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Abstract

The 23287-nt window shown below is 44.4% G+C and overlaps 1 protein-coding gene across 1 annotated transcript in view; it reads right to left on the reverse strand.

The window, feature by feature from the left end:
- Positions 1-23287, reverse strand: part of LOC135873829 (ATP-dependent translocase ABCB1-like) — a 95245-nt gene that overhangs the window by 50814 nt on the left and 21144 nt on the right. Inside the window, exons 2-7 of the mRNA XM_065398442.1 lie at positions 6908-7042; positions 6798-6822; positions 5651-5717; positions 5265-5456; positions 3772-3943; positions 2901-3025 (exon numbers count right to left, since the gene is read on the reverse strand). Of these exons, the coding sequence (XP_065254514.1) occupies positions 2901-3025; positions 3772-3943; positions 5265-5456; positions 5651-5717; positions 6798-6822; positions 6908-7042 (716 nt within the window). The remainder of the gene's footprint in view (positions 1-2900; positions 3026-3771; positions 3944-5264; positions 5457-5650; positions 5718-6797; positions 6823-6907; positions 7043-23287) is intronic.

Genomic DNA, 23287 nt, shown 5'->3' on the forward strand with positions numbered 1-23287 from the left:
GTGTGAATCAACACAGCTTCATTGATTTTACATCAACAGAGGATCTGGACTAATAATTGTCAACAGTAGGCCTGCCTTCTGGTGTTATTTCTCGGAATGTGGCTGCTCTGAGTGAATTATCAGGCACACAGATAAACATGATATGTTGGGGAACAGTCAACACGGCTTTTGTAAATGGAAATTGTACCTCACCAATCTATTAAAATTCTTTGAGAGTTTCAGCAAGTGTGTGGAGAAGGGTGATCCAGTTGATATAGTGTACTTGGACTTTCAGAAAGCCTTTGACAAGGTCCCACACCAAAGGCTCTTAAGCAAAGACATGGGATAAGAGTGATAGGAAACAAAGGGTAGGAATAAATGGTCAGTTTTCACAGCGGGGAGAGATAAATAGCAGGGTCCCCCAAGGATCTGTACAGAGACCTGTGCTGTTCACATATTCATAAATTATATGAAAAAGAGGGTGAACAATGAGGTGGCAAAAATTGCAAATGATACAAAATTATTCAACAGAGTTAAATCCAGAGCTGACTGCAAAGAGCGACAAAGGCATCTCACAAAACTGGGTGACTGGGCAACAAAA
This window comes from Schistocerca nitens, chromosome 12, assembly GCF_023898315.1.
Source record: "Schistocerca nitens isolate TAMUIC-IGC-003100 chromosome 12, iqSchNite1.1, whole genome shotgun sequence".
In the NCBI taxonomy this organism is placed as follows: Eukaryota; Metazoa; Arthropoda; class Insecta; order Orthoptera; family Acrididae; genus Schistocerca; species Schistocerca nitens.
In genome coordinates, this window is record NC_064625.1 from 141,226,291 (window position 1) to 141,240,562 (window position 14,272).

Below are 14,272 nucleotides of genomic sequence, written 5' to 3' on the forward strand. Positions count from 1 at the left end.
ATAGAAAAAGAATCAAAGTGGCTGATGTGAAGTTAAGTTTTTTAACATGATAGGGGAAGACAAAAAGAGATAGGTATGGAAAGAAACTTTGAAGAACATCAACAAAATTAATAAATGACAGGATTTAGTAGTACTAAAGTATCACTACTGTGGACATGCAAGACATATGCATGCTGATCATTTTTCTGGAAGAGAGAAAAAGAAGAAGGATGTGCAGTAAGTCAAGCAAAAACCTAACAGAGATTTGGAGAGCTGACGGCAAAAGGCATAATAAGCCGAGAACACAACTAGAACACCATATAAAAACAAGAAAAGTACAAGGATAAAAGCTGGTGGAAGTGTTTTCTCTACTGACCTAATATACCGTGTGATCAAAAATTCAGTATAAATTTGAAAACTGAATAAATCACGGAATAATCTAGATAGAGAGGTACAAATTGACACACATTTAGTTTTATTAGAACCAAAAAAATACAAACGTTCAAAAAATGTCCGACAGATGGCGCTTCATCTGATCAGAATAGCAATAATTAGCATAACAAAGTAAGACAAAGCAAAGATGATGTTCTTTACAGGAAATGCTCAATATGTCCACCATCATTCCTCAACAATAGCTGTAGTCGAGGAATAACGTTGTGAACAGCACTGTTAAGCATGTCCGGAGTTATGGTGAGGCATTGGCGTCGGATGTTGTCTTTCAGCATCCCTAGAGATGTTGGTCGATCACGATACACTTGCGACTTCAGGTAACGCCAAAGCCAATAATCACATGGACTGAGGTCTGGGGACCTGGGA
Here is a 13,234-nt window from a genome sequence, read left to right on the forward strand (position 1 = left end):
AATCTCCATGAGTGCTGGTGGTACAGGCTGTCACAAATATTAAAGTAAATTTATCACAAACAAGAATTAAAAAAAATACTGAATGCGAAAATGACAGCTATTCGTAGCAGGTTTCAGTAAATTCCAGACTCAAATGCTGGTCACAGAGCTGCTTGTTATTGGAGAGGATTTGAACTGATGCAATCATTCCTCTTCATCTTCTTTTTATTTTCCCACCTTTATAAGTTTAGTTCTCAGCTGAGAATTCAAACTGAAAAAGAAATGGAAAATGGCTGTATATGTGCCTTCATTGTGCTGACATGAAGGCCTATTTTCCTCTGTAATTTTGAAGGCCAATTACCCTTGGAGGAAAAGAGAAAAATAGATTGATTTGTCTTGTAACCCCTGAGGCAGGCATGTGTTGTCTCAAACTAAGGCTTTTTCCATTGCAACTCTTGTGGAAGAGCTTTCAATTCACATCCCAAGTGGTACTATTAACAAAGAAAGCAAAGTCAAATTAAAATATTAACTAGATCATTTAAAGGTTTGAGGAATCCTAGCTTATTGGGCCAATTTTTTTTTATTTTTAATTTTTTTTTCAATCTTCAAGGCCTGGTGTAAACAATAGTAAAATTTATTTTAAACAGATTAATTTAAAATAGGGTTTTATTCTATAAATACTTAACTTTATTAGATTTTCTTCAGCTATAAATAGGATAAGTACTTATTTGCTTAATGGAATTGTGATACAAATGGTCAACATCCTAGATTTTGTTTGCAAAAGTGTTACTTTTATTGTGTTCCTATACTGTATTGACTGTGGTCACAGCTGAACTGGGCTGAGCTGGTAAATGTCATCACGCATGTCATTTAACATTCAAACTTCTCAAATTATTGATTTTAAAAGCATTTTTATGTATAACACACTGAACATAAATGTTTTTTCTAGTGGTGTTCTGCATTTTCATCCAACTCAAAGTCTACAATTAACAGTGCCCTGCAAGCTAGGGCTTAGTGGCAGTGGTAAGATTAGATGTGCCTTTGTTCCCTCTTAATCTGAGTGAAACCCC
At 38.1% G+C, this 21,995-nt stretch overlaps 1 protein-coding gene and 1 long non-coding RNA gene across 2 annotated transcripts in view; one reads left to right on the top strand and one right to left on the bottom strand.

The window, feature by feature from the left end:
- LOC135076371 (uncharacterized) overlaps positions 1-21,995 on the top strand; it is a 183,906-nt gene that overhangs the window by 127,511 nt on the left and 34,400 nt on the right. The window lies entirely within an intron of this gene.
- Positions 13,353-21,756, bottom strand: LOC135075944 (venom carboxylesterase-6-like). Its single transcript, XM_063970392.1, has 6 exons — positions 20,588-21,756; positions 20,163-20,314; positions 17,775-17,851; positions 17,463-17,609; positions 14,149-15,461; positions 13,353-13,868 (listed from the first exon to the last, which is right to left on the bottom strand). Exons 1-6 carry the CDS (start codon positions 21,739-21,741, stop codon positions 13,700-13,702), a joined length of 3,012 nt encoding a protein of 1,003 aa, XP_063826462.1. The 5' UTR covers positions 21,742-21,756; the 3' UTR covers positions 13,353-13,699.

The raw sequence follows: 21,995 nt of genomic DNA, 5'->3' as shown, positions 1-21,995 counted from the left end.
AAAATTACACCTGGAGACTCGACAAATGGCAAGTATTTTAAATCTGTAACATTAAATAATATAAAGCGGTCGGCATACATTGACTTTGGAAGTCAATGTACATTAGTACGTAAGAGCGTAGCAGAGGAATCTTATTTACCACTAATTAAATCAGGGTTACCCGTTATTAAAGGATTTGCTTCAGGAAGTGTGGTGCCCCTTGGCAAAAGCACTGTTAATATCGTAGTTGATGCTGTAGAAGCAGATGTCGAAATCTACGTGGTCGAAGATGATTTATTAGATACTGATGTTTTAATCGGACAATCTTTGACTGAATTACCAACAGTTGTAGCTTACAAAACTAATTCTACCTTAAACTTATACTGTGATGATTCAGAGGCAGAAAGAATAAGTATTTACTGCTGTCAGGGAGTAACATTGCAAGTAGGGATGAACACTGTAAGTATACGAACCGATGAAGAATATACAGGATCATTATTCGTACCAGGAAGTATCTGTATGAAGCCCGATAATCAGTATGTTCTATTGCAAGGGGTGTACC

This paper synthesizes nine in-depth developing country (LDC) studies on the impact of trade upon wages. It is traditionally assumed that in LDCs trade liberalization lowers relative wage dispersion, while raising wage dispersion in DCs. Evidence from cross-sectional household data for Argentina, Chile, Costa Rica, Colombia, Malaysia, Mexico, the Philippines, Taiwan and Uruguay show: first, counter to one model in Learner (1995), for countries with diversified trade labor supply shifts generally shift wages. Second, liberalization was accompanied by rising relative wages and labor demand. And third, trade liberalization often increases the inflow of machinery, and may partly explain positive relative demand shifts accompanying trade liberalization.

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